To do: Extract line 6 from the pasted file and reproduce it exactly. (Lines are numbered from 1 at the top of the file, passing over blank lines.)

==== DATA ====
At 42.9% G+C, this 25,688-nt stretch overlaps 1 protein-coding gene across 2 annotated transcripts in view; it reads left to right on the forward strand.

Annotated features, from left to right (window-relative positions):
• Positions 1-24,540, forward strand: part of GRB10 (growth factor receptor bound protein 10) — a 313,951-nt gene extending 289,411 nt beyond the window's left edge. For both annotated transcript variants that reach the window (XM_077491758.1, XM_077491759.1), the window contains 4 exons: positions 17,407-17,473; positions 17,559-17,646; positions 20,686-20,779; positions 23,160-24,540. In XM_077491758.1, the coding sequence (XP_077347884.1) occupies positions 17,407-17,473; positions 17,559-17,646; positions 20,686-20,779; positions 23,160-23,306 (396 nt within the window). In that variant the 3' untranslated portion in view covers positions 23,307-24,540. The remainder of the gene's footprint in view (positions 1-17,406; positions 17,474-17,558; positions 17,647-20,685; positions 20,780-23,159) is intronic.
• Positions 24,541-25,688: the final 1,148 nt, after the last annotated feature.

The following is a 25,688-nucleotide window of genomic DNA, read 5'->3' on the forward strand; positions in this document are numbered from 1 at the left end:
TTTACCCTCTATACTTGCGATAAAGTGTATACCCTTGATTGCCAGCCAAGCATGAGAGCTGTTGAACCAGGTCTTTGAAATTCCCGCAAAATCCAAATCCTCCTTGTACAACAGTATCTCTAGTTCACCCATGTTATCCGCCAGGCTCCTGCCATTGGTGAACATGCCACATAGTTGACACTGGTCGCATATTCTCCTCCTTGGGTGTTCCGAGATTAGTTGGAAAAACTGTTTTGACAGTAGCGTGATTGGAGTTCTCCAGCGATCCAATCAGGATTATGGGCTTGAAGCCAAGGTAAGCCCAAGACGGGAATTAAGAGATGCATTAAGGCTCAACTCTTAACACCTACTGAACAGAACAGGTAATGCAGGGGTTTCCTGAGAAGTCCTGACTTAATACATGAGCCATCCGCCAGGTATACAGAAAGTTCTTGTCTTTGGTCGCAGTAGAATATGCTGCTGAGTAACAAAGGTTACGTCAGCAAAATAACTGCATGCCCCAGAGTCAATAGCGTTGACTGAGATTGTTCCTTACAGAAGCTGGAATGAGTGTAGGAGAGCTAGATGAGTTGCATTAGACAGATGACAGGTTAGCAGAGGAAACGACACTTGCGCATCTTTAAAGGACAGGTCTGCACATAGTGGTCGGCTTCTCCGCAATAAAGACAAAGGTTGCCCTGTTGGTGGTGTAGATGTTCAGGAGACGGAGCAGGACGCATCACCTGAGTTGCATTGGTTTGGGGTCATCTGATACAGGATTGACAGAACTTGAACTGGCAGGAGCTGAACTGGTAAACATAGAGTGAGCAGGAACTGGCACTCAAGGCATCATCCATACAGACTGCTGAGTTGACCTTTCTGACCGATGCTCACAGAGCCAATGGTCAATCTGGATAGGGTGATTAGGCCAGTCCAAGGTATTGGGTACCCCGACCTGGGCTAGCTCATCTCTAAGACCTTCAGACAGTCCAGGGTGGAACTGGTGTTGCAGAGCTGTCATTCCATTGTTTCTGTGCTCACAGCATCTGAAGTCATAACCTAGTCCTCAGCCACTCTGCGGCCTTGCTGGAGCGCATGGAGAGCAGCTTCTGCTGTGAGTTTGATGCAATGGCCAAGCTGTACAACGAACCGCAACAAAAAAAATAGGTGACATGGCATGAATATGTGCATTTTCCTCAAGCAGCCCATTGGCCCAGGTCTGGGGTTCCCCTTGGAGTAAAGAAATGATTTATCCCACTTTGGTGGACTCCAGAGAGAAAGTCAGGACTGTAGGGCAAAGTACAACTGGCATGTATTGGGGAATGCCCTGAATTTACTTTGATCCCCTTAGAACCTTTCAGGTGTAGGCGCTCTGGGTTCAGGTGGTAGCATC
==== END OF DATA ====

TTTACCCTCTATACTTGCGATAAAGTGTATACCCTTGATTGCCAGCCAAGCATGAGAGCTGTTGAACCAGGTCTTTGAAATTCCCGCAAAATCCAAATCCTCCTTGTACAACAGTATCTCTAGTTCACCCATGTTATCCGCCAGGCTCCTGCCATTGGTGAACATGCCACATAGTTGACACTGGTCGCATATTCTCCTCCTTGGGTGTTCCGAGATTAGTTGGAAAAACTGTTTTGACAGTAGCGTGATTGGAGTTCTCCAGCGATCCAATCAGGATTATGGGCTTGAAGCCAAGGTAAGCCCAAGACGGGAATTAAGAGATGCATTAAGGCTCAACTCTTAACACCTACTGAACAGAACAGGTAATGCAGGGGTTTCCTGAGAAGTCCTGACTTAATACATGAGCCATCCGCCAGGTATACAGAAAGTTCTTGTCTTTGGTCGCAGTAGAATATGCTGCTGAGTAACAAAGGTTACGTCAGCAAAATAACTGCATGCCCCAGAGTCAATAGCGTTGACTGAGATTGTTCCTTACAGAAGCTGGAATGAGTGTAGGAGAGCTAGATGAGTTGCATTAGACAGATGACAGGTTAGCAGAGGAAACGACACTTGCGCATCTTTAAAGGACAGGTCTGCACATAGTGGTCGGCTTCTCCGCAATAAAGACAAAGGTTGCCCTGTTGGTGGTGTAGATGTTCAGGAGACGGAGCAGGACGCATCACCTGAGTTGCATTGGTTTGGGGTCATCTGATACAGGATTGACAGAACTTGAACTGGCAGGAGCTGAACTGGTAAACATAGAGTGAGCAGGAACTGGCACTCAAGGCATCATCCATACAGACTGCTGAGTTGACCTTTCTGACCGATGCTCACAGAGCCAATGGTCAATCTGGATAGGGTGATTAGGCCAGTCCAAGGTATTGGGTACCCCGACCTGGGCTAGCTCATCTCTAAGACCTTCAGACAGTCCAGGGTGGAACTGGTGTTGCAGAGCTGTCATTCCATTGTTTCTGTGCTCACAGCATCTGAAGTCATAACCTAGTCCTCAGCCACTCTGCGGCCTTGCTGGAGCGCATGGAGAGCAGCTTCTGCTGTGAGTTTGATGCAATGGCCAAGCTGTACAACGAACCGCAACAAAAAAAATAGGTGACATGGCATGAATATGTGCATTTTCCTCAAGCAGCCCATTGGCCCAGGTCTGGGGTTCCCCTTGGAGTAAAGAAATGATTTATCCCACTTTGGTGGACTCCAGAGAGAAAGTCAGGACTGTAGGGCAAAGTACAACTGGCATGTATTGGGGAATGCCCTGAATTTACTTTGATCCCCTTAGAACCTTTCAGGTGTAGGCGCTCTGGGTTCAGGTGGTAGCATC